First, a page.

The 2019 Cricket domestic season came to an exciting end a fortnight ago with Charity CC and Challengers CC being crowned champions in the women and men’s first division league, respectively.
The year 2019 began with a lot of promise with the Cricket World Cup trophy making a stop-over in Kigali on its global pre-tournament tour around the 5 cricketing regions of the world.
In Africa, only 2 other countries (Nigeria and South Africa) got the honour of hosting this precious piece of silverware sought after by all elite cricketers. The idea behind hosting the Cricket World Cup trophy was to ignite the dreams and aspirations of Rwandan Cricketers to aim for the highest of awards in a cricketer’s playing career.
Rwanda has become synonymous with punching above its weight and Rwanda Cricket Association’s (RCA) ambitions are no different. In the next 5 to 10 years, the association has set 3 lofty targets;
• To play in the Under 19 women’s 50 over World Cup in 2025
• To play in the Under 19 Men’s 50 over World Cup in 2026
• To play at the Senior Women’s 50 over World Cup in 2029
For these targets to be achieved, a lot of hard work has to be accomplished over the next 5 years.
The RCA executive board recognise the enormity of the task at hand and have recently hired a seasoned Kenyan cricket legend named Martin Suji as Rwanda Cricket’s new Technical Director. The 48-year old comes with over 25 years of combined playing and coaching experience.
In his playing days, he was a non-compromising fast bowler renowned for his work ethic and attention to the smallest of details. That is exactly what Rwanda Cricket needs if it is to rise to the ambitious targets it has set for itself.
The women’s game has particularly grown in leaps and bounds in the last 5 years and the team is currently ranked 7th in Africa and 30th globally. This is a solid platform upon which to launch into the business end of global competitions.
VISION 2025 will focus on elevating the Rwanda women’s team into the top 3 spots on the continent and into top 15 globally.
Our Men’s game still has a longer journey to travel in terms of building up the experience and skill set required to impress at the global stage but the work to get there has already begun.
Structures have been built starting with the Under 15s and the quality coming through in the last 2 years has been phenomenal. What is clear is that cricket talent abounds in Rwanda and the only challenge is for the association to transform this raw talent at the grassroots into elite cricketers that can compete favourably on the global stage.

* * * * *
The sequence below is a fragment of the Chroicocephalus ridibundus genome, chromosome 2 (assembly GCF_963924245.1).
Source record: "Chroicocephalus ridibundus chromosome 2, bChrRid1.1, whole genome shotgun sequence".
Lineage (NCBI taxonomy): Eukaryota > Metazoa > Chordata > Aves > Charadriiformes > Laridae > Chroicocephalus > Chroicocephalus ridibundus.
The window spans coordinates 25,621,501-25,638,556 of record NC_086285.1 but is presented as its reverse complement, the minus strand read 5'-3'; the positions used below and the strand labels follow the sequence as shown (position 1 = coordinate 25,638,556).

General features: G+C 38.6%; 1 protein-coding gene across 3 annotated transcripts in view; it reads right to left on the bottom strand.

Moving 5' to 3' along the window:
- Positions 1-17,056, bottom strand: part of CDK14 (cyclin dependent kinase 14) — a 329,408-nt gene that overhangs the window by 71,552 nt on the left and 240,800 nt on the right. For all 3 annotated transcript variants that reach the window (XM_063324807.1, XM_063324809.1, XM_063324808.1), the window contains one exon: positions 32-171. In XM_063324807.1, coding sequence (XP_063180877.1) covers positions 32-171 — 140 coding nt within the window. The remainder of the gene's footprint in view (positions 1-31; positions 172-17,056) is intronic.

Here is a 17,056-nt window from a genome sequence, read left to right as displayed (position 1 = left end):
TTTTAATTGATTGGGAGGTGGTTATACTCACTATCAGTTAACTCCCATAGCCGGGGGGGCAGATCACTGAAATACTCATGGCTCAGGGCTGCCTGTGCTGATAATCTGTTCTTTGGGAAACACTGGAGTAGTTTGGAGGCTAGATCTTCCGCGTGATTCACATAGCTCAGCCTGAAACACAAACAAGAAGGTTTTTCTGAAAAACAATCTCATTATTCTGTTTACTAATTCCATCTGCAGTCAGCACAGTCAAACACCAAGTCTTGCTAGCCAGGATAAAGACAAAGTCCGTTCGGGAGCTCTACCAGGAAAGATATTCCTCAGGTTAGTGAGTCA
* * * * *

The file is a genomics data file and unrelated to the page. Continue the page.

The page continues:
This will be achieved through organising regular domestic competitions and exposing the age category teams (U15, U17, U19 and U23) to international competitions as early as possible to gain familiarity with the standards expected at the global stage.
Beyond regular competition, the quality of facilities available to both players and coaches influence the progress that can be made in growth of any sport. Cricket in Rwanda has particularly struggled to access the required quality of facilities to develop elite players and coaches.
RCA is currently in negotiations with the management of IPRC Kigali for the redevelopment of the Cricket Oval within the institution’s grounds to an international standard facility. This project is on the association’s budget for 2020 and if designs are approved in time, the redevelopment should be completed by the beginning of the cricket season in February, 2021.
Another ground is also planned in Ndera Sector, in Gasabo District, and if plans are approved, works on the ground should also start before the end of 2020. Barring any unforeseen interruptions, this project should be completed within 2 years and the new ground should be available by the end of 2021.
The cricket body continues to partner with organisations like Cricket without Boundaries (CWB) and Cricket South Africa (CSA) in developing local coaching skills. Ultimately players can only be as good as the quality of coaching they receive. About 20-30 coaches undertake RCA’s Level 1 coaching courses annually and about 5-10 of those go on to become Level 2 coaches who can handle clubs, schools and junior national teams.
Most people will rightly remember the opening of the Gahanga Cricket Stadium in October 2017 as the monumental turning point of Rwanda Cricket. Now that the euphoria that comes with acquisition of a new toy is subsiding, the real work has begun.
The next 5 years will define Rwandan Cricket for generations to come.
For those fortunate to be part of the game at the moment, we should all happily embrace the challenge that fate has bestowed upon us. For those on the outside and looking in, this is the time to jump onto the ship of destiny. Through the game of cricket, dreams of many young Rwandans are taking shape and the game is acting as the bridge to connect these youngsters to the otherwise daunting wider world.
Social media claims to connect people in the virtual world but sports actually make it possible in the real world. A youngster from the hills of Kinihira in Northern Rwanda can realistically dream of meeting and playing against his peers from Papua New Guinea at a global event; that is the power of Sport!
The story of Rwandan Cricket is the tangible microcosm of the implausible rebirth of a devastated nation. Rwanda is now at the centre of global discourse in governance, development economics and tourism. Next on that list is Cricket; come be a part of something bigger than just the fun of sport, come join us and have the opportunity to write a legacy!
HAPPY HOLIDAYS AND SEE YOU AT GAHANGA CRICKET STADIUM IN 2020
The writer is the President
of Rwanda Cricket Association